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February 26, 2014 at 6:24 AM
Increased vigilance needed to prevent, treat obesity
A new Centers for Disease Control and Prevention report published in The Journal of the American Medical Association indicates obesity rates have dropped among some toddlers, but the overall prevalence of the disease in kids and adults remains high.
Public health policies must continue to focus on prevention, especially among kids.
At the national level, First Lady Michelle Obama has fought hard to combat childhood obesity by launching the Let’s Move! campaign. She has appeared on Sesame Street and on late-night television numerous times to convince people of all ages to be active and to make healthful eating choices.
Here she is with Big Bird in the White House kitchen:
And here’s a hilarious (and highly effective) video encouraging Americans to be active, featuring the First Lady and “Tonight Show” host Jimmy Fallon in a segment called “Evolution of Mom Dancing”:
Obama makes exercise look fun and hip, but for many Americans— changing behavior is incredibly difficult.
Though this New York Times news story highlights a promising 43 percent drop in obesity among 2 and 5-year-old children over the last ten years, the CDC reported no significant reductions among other groups during that same period.
Overall, childhood obesity has tripled in adolescents over the last three decades. Immediate health effects include high cholesterol, pre-diabetes and loss of self-esteem. Obese adults are more likely to suffer from various cancers, type 2 diabetes, stroke and heart disease.
Public health policies have helped to cut tobacco use in half over the last 50 years. The same should be done to end the obesity epidemic.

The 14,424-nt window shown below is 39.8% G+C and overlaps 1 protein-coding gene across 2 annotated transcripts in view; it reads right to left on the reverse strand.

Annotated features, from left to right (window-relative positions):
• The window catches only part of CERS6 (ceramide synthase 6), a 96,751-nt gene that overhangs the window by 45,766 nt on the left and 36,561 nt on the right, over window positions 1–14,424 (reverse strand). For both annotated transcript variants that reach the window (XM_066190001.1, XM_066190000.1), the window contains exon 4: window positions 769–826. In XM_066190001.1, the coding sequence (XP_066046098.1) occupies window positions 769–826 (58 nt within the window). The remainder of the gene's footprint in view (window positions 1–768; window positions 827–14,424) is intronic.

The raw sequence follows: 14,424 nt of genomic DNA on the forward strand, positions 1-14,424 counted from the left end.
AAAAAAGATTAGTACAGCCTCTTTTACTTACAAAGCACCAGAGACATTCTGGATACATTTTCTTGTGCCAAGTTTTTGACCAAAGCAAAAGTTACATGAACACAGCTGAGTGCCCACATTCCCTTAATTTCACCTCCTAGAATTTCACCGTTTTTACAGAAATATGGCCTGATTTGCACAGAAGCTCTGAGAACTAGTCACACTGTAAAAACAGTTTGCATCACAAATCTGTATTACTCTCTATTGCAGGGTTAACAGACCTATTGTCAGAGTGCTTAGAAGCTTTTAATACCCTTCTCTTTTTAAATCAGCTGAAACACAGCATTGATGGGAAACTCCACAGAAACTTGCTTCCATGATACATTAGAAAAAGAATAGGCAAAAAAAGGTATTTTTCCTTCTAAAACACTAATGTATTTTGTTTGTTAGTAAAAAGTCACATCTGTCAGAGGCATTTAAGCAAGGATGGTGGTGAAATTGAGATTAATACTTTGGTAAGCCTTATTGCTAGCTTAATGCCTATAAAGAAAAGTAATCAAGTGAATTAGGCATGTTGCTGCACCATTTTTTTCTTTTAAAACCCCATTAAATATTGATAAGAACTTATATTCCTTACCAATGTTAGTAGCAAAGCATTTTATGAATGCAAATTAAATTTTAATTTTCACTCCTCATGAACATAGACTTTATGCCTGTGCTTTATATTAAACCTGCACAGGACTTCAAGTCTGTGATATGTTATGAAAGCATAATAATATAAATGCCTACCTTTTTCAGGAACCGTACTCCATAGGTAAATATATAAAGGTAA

In this Wednesday’s editorial, The Seattle Times applauds recent successes in lowering obesity rates among 8th, 10th and 12th graders in King County schools thanks to an influx of funding focused on prevention efforts. (Read Seattle Times reporter Lornet Turnbull’s news story.) Some schools updated workout equipment. Others altered menus to be more nutritional.
Here’s an excerpt:
Last week, the Centers for Disease Control and Prevention issued a report that highlighted a significant decrease in obesity rates among 8th, 10th and 12th grade students in (Communities Putting Prevention to Work) schools in King County, from about 11 percent of students in 2010 to nearly 9 percent in 2012. Within those two years, the odds of a student being obese declined by 9 percent.
In nonparticipating schools, those numbers remained unchanged.
This experiment proves that targeted investments in prevention and intervention can be effective, even in low-income areas with high rates of the disease.
Here’s a link to more information on the 17 percent decrease in obesity rates among key King County youth.
Also worth noting is Gov. Jay Inslee’s “Healthiest Next Generation” initiative, which passed the state House of Representatives and is currently in the Senate Health Care Committee. House Bill 2643 would establish private-public partnerships to lower childhood obesity by creating more breastfeeding-friendly and healthy school environments. A public hearing was held on Monday. Senators should send the bill to the floor before Friday’s cut-off deadline.